LONDON: As a controversy rages on over Vijay Mallya leaving the country despite huge unpaid loans by his group, the beleaguered businessman today said he was being "hunted down by media in UK" but they did not look in the "obvious place".
A miffed Mallya, who is reportedly in the UK and has been only tweeting for the past couple of days, did not disclose his exact location.
"I am being hunted down by media in UK. Sadly they did not look in the obvious place. I will not speak to media so don't waste your efforts," he said in a tweet.
Mallya, who is said to have left India for London on March 2, is facing legal proceedings for recovery of over Rs 9,000 crore, including interest, from his group companies.
Besides a few personal tweets, Mallya has also been re-tweeting various news reports including those about the problems in the aviation sector and about his sport andbeverage ventures.
He also retweeted a tweet by his son Siddharth Mallya, who had said, "People don't understand that I have nothing to do with it!" in reply to a message whether he was fed up with the Twitter backlash.
Earlier on March 11, the UB Group chief had released a series of tweets saying he was not an "absconder" and keeps making frequent visits to and from India as an international businessman.
The 60-year-old liquor baron left the country days before banks approached the courts to seek orders restraining him from going abroad.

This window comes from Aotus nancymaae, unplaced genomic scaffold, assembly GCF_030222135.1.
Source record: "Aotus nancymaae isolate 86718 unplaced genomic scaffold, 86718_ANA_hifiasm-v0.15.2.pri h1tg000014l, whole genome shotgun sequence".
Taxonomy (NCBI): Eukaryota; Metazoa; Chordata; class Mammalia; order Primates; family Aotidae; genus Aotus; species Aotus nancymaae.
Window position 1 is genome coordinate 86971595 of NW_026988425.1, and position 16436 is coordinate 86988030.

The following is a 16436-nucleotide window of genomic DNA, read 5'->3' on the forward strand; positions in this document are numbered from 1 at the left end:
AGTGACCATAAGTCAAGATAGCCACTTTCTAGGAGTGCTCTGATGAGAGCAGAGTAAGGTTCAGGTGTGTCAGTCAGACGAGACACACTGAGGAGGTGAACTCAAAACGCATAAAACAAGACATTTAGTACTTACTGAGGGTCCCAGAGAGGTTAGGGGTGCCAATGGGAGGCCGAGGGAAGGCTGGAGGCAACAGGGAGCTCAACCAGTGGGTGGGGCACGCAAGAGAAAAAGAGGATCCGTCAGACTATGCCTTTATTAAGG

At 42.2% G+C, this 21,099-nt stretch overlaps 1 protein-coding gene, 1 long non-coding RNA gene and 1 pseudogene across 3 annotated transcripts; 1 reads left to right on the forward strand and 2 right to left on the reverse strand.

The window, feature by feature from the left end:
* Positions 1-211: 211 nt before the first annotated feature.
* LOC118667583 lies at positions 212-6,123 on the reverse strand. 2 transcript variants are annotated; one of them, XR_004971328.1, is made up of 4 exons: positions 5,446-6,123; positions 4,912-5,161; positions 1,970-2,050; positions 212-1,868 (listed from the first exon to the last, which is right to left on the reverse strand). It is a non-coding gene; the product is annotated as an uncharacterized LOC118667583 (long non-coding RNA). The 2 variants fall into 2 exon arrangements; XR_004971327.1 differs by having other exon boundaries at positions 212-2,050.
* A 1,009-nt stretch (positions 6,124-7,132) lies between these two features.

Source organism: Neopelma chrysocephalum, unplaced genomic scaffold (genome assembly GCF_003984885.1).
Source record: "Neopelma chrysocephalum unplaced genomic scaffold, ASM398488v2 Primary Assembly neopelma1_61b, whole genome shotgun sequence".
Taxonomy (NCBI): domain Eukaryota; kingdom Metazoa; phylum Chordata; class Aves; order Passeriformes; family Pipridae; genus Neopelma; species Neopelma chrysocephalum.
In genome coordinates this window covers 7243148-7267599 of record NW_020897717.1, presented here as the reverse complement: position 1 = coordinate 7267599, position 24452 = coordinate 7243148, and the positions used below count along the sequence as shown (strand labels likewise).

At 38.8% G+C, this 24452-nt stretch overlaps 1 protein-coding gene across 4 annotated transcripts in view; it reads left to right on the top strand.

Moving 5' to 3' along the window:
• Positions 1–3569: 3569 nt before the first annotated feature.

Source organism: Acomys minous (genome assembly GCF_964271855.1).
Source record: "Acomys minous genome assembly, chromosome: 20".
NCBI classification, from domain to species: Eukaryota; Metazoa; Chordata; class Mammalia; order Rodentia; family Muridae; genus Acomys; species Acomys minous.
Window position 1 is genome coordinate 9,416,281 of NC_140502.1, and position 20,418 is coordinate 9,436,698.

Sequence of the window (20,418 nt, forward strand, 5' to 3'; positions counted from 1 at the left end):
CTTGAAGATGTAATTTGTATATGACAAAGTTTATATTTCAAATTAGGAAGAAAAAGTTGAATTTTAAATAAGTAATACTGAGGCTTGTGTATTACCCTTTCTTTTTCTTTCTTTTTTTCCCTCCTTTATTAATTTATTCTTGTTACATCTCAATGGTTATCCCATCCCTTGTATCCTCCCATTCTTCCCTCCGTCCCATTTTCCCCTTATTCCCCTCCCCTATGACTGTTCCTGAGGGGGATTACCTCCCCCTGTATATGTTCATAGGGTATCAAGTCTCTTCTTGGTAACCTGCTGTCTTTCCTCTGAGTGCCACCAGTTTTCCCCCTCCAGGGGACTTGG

Opposition leaders including Congress vice president Rahul Gandhi have raised questions about how he was allowed to leave the country.
The government told the Supreme Court that Mallya had left India on March 2 following which the bench issued notice to him and sought his response within two weeks on pleas filed by a consortium of banks seeking direction for freezing his passport and his presence before the apex court.
Hundreds of unpaid employees of the defunct Kingfisher Airlines, which was promoted by Mallya, have meanwhile written to Prime Minister Narendra Modi, seeking his intervention in the recovery of their dues which was estimated to be around Rs 300 crore.
However, in a move which will provide some relief to the former Kingfisher employees, the tax department has asked its officials not to demand taxes if the TDS has been deducted and not deposited in the government's account by the deductor.
The Central Board of Direct Taxes (CBDT) in an office memorandum has "re-emphasized that the assessing officers shall not enforce demands created on account of mismatch of credit due to non-payment of TDS amount to the credit of the Government by the deductor".